man.setPlayRate(playrate, "mechman_anim")

    def zoomIn(self):
    def zoomOut(self):
    def moveLeft(self):
    def moveRight(self):

   [b] def takeScreenshot(self, buff):
        base.screenshot(defaultFilename = 0, source = buff,
                                namePrefix = 'screenshot_' + 'teaPot' + '.bmp')[/b]


try to press ‘s’ without the “View the render-to-texture” option enabled
and check out the image saved scrrenshot_teapot.bmp.
This images is actually the screenshot of main window’s left down corner.

What I think I should have got is the image of the teapot alone.
Where am I wrong?
Is this something hardware specific??


Your offscreen buffer is getting created as a “parasite buffer”. This means it is actually rendering into a corner of the main window, and then the main window renders on top of it. This works out pretty well for most reasons that you want to have an offscreen buffer, and plus has the advantage that it doesn’t rely on creating an actual offscreen buffer on the graphics card, which tends to be fraught with driver and hardware issues.

However, you can’t grab a screenshot from a parasite buffer, because by the time you call base.screenshot(), that area of the buffer has already been overdrawn. Your two choices are therefore: (a) don’t use a parasite buffer, or (b) save the buffer’s texture image instead of calling base.screenshot (this requires copying the texture image to ram, but that’s what base.screenshot does anyway).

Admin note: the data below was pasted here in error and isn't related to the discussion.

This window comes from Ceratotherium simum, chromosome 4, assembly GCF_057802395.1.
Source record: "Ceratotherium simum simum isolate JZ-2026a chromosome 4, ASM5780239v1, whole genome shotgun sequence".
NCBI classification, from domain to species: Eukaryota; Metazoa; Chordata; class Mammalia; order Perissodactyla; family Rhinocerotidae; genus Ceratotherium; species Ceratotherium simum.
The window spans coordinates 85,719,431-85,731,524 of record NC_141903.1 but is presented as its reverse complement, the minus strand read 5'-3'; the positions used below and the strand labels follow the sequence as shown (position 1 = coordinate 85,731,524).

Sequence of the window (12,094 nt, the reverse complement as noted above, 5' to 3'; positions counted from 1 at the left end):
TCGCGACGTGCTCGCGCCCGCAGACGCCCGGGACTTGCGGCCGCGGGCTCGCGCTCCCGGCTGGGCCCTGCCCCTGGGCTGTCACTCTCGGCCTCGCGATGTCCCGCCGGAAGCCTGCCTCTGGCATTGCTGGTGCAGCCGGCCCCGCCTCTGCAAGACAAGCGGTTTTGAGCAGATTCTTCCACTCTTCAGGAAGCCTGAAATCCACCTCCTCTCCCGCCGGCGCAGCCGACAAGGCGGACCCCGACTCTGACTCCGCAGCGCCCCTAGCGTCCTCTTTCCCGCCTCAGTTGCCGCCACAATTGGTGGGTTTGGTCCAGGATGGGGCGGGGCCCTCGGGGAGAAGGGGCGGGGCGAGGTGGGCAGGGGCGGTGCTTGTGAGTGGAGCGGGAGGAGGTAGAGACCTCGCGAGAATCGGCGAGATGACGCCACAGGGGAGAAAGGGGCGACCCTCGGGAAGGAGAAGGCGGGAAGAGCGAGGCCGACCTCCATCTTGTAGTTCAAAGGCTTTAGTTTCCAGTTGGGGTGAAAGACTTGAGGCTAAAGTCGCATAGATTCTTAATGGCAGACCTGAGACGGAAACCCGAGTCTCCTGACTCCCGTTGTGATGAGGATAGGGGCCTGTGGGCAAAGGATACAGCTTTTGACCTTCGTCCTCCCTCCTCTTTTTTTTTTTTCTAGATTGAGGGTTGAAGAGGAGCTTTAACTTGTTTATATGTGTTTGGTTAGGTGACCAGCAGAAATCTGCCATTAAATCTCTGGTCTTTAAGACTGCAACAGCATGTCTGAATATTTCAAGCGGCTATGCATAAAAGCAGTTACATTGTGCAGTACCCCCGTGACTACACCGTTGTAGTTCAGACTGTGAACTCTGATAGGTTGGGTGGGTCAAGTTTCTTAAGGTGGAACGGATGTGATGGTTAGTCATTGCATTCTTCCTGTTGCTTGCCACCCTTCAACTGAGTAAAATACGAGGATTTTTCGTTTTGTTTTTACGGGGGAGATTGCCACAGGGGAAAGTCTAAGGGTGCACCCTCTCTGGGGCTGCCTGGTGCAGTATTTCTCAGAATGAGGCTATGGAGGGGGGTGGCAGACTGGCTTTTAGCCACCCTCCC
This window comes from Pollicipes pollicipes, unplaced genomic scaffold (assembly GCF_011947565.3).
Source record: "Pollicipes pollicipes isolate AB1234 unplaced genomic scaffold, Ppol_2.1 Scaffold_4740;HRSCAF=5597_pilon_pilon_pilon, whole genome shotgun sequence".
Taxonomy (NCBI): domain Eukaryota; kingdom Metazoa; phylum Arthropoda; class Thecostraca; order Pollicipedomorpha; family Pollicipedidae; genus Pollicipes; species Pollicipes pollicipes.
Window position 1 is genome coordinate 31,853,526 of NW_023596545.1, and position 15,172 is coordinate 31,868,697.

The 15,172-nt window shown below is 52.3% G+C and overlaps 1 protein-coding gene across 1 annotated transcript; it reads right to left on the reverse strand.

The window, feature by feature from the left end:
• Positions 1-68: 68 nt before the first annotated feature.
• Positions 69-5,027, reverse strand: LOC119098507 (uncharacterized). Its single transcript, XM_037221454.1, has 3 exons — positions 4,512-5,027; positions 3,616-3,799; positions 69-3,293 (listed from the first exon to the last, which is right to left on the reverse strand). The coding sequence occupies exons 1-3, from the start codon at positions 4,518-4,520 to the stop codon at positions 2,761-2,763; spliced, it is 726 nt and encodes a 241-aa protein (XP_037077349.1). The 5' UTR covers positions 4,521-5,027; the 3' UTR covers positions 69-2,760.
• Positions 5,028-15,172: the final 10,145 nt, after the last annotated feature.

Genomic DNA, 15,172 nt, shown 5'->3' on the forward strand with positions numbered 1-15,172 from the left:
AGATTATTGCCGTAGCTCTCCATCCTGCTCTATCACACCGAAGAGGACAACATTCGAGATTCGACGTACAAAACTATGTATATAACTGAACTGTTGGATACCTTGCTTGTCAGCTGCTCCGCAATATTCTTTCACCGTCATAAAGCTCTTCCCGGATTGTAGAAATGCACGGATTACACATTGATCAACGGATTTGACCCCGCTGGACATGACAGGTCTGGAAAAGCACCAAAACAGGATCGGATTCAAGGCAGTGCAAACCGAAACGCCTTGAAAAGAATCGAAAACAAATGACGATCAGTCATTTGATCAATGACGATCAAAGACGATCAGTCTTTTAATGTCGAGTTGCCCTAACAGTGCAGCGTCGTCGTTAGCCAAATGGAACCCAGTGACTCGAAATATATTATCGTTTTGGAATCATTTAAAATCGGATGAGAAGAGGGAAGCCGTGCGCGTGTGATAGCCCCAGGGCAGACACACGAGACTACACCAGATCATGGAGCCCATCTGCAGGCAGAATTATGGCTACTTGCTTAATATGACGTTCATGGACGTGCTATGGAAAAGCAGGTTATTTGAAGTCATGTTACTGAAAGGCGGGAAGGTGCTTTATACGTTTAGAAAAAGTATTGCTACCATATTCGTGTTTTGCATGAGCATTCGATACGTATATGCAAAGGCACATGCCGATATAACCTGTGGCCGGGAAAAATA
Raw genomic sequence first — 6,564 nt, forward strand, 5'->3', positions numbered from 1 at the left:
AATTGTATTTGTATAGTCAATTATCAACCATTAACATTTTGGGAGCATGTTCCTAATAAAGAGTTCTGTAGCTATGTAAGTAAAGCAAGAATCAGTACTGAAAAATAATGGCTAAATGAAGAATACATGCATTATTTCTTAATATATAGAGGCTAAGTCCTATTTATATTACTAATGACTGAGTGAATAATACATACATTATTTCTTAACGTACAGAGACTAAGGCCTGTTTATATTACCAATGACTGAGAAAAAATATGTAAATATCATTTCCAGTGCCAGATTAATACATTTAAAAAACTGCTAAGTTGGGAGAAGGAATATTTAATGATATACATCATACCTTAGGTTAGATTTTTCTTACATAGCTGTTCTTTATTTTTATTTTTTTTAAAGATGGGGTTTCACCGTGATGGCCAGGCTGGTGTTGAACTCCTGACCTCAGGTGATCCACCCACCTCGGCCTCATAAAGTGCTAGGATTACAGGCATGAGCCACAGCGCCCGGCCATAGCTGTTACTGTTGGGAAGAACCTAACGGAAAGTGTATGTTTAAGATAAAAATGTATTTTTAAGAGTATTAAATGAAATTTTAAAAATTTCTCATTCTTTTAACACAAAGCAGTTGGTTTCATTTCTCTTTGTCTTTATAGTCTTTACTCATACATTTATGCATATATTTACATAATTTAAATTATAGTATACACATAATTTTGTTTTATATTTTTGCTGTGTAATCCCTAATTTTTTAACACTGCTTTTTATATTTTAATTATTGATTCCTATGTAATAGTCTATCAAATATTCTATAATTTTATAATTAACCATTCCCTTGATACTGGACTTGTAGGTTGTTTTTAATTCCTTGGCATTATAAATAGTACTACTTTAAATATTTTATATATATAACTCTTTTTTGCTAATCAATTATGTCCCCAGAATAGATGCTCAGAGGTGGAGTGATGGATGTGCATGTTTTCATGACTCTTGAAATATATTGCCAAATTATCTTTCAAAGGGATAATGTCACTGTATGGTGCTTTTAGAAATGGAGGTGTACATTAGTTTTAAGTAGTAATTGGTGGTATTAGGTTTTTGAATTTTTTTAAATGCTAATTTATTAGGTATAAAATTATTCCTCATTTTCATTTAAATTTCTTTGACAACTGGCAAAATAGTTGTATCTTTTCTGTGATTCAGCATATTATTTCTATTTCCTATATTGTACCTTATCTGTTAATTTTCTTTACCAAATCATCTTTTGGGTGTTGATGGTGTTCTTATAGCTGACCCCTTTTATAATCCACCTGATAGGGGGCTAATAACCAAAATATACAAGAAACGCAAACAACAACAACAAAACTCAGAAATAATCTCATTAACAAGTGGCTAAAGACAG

To do (a), try putting:

prefer-parasite-buffer 0

in your Config.prc.

To do (b), add toRam = True to the makeTextureBuffer call, and then use altBuffer.getTexture().write() to write out the screenshot.


Thanks for the quick response David

the solution ‘b’ you suggested worked for me. :slight_smile:

However the first option of

prefer-parasite-buffer 0

didn’t appear to have any effect.
Is it that due to limitations of my graphics card panda3d is forced to make a parasite buffer or could it be something else?


[#] Windows, P3D 1.5.1, last year NV driver :
getSupportsRenderTexture() returns 1.
I can get GLGraphicsBuffer, I can create a buffer larger than framebuffer.

[#] Ubuntu Hardy, P3D 1.5.2, latest NV driver :
getSupportsRenderTexture() returns 0, so p-p-b 0 doesn’t help.
I can only get ParasiteBuffer, thus it’s limited by framebuffer size.

All working RTT samples run at the same speed on both OSes (visual effects disabled on Linux).
What could be the problem, David ? Is it the driver for Linux ?

There is still a small bit of problem here :frowning:

But first let me tell you about the prefer-parasite buffer option:
What I had reported was the result of use of this option on my laptop which does not have a graphics card but only an accelerator. And this option didn’t have any effect there.

But when I used this on a desktop with a graphics card it did appear to be doing its job, i.e.,

isinstance(buff, ParasiteBuffer)

returns False.

Now the problem:

I used the option ‘b’ on the teapot example and it works fine and i get the correct screen-shot. But when I try to do the same to my actual application it doesn’t work.
I tried all sorts of combination but without success.
When I try to use the option b :

texture = Texture()
        #create the buffer
        offScreenbuffer ="propInspectBuff", 256, 256, texture, True)

but now when immediately after this I apply:


both return False

and then obviously


throws an error.

Why is the toRam option not having any effect??

I also tried to use the option a but without luck.

prefer-parasite buffer 0